COURSE CARE
Talk About Diversity March 15, 2015 By Elliott L. Dowling, agronomist, Northeast Region

If snow or ice is a concern, remove as much as possible to allow water to drain freely off the playing surface. This will reduce the risk of water refreezing.

The Northeast Region of the USGA Green Section may be the smallest in terms of area, but it has a wide range of turf and weather diversity. This year, record snowfall has occurred in parts of New England while southern portions of the region are considering when to allow golfers to return to the course.

Some New England golf courses are approaching or exceeding 30 days under snow or ice. Annual bluegrass (Poa annua) and perennial ryegrass (Lolium perenne) are most susceptible to winter injury. Pay close attention to ice coverage on surfaces primarily composed of these grasses.

If there is concern about turf health, bring turf samples indoors to incubate. Growth will be encouraged when turf plugs are brought indoors and allowed to warm to room temperature. If incubated plugs green-up and grow, the area from which the plugs were taken is OK. However, if no greening occurs, you likely have some winterkill.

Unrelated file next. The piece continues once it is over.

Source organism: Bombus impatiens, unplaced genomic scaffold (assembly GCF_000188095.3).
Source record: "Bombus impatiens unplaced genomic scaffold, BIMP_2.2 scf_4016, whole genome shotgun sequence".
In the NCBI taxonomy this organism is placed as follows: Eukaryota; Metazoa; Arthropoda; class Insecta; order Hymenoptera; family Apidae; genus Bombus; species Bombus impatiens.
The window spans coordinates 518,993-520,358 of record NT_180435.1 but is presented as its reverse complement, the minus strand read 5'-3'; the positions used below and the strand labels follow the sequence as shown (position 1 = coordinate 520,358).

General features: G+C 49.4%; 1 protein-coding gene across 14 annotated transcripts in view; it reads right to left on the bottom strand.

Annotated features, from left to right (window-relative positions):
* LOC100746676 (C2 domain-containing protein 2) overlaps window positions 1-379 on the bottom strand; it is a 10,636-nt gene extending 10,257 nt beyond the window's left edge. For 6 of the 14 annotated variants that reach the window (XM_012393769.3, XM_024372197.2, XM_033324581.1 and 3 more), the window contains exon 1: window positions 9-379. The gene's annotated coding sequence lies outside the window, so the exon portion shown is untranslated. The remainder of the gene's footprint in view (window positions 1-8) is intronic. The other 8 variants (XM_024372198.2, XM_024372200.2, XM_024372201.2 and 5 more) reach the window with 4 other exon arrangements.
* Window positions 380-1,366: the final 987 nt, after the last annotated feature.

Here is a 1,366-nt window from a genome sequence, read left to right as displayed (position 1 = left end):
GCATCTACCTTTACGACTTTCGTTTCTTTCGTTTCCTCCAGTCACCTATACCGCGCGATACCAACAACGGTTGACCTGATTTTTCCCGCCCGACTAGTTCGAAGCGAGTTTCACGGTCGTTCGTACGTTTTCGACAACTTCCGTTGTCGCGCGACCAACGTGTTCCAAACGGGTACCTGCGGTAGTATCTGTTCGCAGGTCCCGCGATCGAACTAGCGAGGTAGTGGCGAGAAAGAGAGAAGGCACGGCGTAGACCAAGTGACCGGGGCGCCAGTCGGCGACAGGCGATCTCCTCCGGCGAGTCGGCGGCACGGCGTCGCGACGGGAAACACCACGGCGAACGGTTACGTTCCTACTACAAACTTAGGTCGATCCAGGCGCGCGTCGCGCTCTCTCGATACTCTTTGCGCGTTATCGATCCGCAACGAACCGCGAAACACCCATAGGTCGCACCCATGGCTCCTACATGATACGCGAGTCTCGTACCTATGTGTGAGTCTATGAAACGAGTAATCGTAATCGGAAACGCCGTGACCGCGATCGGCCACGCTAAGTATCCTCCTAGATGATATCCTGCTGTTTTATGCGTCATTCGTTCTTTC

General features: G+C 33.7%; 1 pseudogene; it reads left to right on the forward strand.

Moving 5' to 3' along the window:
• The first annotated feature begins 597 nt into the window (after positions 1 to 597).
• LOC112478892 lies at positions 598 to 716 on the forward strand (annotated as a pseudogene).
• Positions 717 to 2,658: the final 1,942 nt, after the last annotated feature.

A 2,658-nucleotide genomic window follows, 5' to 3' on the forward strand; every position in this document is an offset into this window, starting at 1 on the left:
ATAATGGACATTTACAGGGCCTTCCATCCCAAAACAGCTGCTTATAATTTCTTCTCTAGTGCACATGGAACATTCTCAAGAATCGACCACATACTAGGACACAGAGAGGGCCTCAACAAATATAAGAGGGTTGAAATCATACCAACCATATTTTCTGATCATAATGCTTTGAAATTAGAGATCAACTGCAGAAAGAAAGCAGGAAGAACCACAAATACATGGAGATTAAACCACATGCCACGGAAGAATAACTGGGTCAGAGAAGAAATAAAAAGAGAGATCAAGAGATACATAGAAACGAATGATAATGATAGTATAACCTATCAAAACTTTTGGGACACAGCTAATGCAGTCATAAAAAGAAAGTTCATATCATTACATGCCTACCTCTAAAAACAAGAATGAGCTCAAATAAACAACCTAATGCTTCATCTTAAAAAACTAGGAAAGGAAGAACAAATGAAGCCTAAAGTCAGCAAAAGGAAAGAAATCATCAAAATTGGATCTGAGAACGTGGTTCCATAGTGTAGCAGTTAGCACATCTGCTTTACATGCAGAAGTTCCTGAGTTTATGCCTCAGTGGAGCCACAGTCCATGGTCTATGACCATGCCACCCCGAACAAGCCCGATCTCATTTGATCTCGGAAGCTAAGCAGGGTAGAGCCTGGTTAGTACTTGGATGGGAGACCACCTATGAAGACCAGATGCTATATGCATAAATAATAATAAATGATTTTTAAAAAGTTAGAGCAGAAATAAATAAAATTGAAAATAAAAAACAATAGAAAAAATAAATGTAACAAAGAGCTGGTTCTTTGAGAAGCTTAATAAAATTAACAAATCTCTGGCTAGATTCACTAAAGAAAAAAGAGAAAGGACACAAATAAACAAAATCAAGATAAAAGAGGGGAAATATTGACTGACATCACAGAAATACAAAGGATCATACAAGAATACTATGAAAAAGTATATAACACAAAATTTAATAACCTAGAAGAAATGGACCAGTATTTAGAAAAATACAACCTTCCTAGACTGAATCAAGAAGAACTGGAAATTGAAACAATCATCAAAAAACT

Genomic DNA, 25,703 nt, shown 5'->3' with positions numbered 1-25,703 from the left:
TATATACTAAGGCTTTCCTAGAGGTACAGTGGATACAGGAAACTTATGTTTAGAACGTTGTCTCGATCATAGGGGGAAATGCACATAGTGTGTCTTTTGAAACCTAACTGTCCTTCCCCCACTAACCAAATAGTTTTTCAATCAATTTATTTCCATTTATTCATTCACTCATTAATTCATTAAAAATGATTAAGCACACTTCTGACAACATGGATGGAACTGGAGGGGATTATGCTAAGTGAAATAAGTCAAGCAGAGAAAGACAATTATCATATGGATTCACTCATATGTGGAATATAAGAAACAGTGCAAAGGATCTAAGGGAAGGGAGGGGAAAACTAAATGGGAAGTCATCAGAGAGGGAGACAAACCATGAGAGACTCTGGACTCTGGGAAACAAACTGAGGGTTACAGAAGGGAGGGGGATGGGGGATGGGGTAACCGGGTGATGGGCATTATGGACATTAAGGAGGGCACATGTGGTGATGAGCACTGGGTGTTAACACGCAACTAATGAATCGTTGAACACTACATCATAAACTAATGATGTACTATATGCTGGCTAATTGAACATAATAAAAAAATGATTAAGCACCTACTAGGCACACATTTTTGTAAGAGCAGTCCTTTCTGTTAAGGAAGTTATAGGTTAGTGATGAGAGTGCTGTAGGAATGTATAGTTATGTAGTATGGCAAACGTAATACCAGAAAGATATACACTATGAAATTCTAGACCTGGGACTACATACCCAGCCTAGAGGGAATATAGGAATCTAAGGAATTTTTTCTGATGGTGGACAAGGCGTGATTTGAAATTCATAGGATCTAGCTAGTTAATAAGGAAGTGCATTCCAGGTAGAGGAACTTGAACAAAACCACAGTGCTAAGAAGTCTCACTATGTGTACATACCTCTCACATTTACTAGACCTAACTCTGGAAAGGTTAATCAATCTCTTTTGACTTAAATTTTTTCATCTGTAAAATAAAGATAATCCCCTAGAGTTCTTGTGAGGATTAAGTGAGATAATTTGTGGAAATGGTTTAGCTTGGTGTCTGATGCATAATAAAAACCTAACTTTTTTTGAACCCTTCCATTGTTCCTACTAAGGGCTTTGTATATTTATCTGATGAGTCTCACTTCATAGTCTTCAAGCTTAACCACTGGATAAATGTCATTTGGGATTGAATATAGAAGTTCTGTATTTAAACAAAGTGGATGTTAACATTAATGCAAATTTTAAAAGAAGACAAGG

Superintendents in Western Pennsylvania and northern West Virginia are reporting similar concerns. Early February brought upwards of 6 inches of snow to the area. The weeks following have been a rollercoaster of temperatures. Daytime temperatures above freezing in conjunction with rain events have led to snow melting, resulting in subsequent refreezing when nighttime temperatures drop below freezing. Superintendents are asking the question, “When should we remove ice?” Fortunately, we are nearly halfway through February and if historical weather patterns hold true, solid ice formations should not persist into the critical period.

Superintendents in the southern portion of the region are battling another common winter issue, winter play. I urge golfers to remember the on-again, off-again freeze events that are occurring. Playing golf on soil that is thawed on the surface but frozen below can damage turf health. Ruts created from traffic on saturated soils can remain into spring. Additionally, ball marks and divots created during winter will be slow to recover. Voids created during winter play provide an opportunity for Poa annua germination and establishment.

Keeping play off a golf course during warm winter days is challenging. The decision to allow play is not as easy as watching the weather, many factors must be considered. Risking damage during the winter for a few does not outweigh the potential for compromising spring playing conditions for many. 

Source: Elliott Dowling (edowling@usga.org)

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